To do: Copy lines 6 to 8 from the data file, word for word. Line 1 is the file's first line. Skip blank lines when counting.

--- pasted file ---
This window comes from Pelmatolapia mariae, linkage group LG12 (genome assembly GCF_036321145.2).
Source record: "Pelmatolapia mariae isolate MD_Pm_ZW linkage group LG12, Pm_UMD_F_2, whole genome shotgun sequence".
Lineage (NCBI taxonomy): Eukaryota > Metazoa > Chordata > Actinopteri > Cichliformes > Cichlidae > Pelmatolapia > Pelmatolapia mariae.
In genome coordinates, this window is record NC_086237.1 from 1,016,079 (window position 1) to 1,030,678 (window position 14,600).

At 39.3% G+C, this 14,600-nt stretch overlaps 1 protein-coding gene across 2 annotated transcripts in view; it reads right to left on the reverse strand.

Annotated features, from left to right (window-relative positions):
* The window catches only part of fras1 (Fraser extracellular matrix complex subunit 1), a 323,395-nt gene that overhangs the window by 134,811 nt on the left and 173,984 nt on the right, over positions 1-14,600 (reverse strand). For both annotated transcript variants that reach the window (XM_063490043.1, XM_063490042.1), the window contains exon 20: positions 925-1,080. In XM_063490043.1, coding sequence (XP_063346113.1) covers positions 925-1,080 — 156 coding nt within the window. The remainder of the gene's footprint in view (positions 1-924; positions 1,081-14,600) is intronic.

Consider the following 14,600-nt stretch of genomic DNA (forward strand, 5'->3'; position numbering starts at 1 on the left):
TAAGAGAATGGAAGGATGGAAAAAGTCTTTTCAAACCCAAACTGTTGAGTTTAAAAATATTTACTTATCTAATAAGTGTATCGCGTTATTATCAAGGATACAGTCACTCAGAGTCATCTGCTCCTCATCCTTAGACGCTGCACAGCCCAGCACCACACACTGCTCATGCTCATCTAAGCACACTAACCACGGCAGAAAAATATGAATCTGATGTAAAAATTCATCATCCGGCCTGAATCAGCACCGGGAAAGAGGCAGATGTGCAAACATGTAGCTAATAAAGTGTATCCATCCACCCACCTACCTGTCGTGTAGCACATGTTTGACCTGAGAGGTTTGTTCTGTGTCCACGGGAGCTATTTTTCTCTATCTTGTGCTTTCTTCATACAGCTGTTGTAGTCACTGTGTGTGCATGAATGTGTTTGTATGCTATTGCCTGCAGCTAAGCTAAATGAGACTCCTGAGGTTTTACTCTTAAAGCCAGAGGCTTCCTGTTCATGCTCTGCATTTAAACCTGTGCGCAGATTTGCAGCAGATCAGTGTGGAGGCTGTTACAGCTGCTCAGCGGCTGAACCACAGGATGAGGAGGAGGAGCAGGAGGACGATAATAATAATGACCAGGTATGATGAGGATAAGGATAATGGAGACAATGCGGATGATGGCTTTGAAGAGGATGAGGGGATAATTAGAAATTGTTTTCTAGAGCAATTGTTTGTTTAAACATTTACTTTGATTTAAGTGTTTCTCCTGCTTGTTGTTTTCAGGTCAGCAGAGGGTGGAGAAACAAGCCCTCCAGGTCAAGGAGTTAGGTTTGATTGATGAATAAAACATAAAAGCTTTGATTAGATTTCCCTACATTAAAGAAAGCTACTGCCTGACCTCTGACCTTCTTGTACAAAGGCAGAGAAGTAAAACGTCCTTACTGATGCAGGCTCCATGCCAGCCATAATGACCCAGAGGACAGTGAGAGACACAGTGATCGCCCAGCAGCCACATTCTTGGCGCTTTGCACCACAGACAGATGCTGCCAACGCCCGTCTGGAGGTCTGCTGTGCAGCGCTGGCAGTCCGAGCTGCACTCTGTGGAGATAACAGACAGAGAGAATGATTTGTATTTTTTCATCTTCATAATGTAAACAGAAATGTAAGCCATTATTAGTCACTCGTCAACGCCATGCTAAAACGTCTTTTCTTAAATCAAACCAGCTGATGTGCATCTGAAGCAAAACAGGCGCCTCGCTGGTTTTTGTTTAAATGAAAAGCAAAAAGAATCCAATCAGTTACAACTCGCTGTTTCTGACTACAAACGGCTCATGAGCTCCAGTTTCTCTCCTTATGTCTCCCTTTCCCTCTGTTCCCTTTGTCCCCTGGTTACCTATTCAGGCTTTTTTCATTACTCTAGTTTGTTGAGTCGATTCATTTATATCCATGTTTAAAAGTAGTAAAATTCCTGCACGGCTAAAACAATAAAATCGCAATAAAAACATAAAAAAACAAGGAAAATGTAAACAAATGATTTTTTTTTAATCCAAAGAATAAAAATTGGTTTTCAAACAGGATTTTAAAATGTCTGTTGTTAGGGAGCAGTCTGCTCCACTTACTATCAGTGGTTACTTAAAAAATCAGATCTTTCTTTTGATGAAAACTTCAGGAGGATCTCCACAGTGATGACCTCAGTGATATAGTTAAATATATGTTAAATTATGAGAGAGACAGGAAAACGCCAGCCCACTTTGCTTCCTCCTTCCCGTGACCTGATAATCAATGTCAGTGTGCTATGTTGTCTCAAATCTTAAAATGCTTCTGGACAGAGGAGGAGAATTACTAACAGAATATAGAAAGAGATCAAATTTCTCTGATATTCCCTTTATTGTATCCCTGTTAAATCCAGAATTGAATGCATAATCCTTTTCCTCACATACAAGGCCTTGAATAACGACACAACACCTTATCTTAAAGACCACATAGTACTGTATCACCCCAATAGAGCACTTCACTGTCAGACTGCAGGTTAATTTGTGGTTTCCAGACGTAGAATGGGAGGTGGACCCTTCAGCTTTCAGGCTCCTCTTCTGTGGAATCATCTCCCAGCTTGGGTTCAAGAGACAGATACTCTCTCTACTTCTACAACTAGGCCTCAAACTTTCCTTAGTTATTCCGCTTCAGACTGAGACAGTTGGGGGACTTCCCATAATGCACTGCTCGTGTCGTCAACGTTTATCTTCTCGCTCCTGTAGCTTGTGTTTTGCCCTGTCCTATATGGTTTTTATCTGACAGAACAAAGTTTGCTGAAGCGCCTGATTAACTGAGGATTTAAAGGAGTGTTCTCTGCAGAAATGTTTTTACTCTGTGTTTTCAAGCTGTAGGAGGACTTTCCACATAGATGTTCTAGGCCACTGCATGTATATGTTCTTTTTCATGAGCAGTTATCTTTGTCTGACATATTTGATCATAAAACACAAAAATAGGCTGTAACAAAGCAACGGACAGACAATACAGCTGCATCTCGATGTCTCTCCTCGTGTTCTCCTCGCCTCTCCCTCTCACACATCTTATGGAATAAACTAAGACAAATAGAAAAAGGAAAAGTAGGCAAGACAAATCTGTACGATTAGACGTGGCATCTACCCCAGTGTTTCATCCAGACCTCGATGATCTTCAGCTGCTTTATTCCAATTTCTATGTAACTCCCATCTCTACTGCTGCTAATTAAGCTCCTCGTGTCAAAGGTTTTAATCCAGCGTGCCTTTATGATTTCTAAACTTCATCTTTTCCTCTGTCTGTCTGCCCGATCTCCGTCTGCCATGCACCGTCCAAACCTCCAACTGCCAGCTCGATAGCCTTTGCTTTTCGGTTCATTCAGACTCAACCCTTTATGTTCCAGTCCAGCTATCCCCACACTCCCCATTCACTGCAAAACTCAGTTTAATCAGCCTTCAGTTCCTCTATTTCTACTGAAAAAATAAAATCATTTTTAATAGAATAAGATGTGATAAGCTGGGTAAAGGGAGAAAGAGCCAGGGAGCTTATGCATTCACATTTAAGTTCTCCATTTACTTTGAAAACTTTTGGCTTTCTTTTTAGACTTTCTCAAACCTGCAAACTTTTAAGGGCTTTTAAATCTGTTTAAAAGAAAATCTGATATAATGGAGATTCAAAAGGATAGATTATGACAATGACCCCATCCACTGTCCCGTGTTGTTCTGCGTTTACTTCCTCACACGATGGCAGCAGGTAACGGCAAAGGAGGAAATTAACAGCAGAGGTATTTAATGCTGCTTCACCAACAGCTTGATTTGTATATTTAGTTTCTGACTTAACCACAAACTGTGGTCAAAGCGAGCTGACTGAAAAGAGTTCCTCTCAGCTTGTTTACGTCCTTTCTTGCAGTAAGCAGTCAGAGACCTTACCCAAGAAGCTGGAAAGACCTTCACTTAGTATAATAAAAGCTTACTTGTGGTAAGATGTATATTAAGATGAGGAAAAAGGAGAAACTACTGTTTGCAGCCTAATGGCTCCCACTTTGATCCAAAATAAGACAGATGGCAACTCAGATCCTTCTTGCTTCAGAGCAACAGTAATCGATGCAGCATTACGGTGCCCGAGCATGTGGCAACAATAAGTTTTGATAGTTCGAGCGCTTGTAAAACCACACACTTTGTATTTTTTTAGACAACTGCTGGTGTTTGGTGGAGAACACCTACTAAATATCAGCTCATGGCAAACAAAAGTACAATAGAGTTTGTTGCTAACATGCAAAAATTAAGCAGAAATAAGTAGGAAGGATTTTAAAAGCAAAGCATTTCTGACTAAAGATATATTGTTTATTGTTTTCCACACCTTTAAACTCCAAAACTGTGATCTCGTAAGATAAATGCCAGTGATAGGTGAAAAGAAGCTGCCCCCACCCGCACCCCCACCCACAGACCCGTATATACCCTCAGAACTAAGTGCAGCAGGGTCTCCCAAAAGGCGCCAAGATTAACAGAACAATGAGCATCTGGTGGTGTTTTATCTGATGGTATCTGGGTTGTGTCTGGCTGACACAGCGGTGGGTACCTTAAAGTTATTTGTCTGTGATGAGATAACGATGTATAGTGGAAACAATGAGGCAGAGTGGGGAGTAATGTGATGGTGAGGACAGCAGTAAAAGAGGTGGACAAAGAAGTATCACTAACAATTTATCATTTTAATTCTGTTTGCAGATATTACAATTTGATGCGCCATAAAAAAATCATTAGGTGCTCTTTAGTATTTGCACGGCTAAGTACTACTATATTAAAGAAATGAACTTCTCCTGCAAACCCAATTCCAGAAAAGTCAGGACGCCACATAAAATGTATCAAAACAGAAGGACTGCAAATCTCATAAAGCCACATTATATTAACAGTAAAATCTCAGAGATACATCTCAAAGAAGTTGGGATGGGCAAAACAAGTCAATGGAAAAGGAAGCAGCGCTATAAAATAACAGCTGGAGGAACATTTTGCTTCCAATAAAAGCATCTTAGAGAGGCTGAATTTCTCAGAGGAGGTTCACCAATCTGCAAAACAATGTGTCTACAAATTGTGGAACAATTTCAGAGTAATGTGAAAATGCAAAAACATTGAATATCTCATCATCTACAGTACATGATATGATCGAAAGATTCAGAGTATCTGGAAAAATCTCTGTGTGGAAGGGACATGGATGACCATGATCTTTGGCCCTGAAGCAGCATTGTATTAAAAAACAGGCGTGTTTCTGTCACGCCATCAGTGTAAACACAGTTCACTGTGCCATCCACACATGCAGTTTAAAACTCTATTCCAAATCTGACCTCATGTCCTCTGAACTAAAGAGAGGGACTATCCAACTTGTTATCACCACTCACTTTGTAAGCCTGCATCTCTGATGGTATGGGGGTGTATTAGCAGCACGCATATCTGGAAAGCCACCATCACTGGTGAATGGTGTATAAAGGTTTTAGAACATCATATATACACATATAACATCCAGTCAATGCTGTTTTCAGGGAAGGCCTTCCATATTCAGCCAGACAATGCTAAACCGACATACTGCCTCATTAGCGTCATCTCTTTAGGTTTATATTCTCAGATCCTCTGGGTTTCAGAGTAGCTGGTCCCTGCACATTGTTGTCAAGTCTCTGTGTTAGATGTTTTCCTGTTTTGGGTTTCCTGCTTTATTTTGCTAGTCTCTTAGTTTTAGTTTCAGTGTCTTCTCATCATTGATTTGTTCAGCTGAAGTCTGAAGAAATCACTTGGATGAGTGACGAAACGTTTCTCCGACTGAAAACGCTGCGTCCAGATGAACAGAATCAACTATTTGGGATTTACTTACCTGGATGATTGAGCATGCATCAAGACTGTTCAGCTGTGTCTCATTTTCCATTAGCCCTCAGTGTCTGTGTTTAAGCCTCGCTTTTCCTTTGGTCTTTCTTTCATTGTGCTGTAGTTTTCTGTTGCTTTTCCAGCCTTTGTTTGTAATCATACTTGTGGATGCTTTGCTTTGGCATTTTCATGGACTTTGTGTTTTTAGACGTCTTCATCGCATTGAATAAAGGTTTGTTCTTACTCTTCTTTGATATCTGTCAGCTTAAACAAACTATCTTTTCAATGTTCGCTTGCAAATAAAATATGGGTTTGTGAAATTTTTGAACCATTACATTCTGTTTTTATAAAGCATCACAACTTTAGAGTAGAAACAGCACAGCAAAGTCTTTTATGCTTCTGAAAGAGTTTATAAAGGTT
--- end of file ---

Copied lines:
Annotated features, from left to right (window-relative positions):
* The window catches only part of fras1 (Fraser extracellular matrix complex subunit 1), a 323,395-nt gene that overhangs the window by 134,811 nt on the left and 173,984 nt on the right, over positions 1-14,600 (reverse strand). For both annotated transcript variants that reach the window (XM_063490043.1, XM_063490042.1), the window contains exon 20: positions 925-1,080. In XM_063490043.1, coding sequence (XP_063346113.1) covers positions 925-1,080 — 156 coding nt within the window. The remainder of the gene's footprint in view (positions 1-924; positions 1,081-14,600) is intronic.

Consider the following 14,600-nt stretch of genomic DNA (forward strand, 5'->3'; position numbering starts at 1 on the left):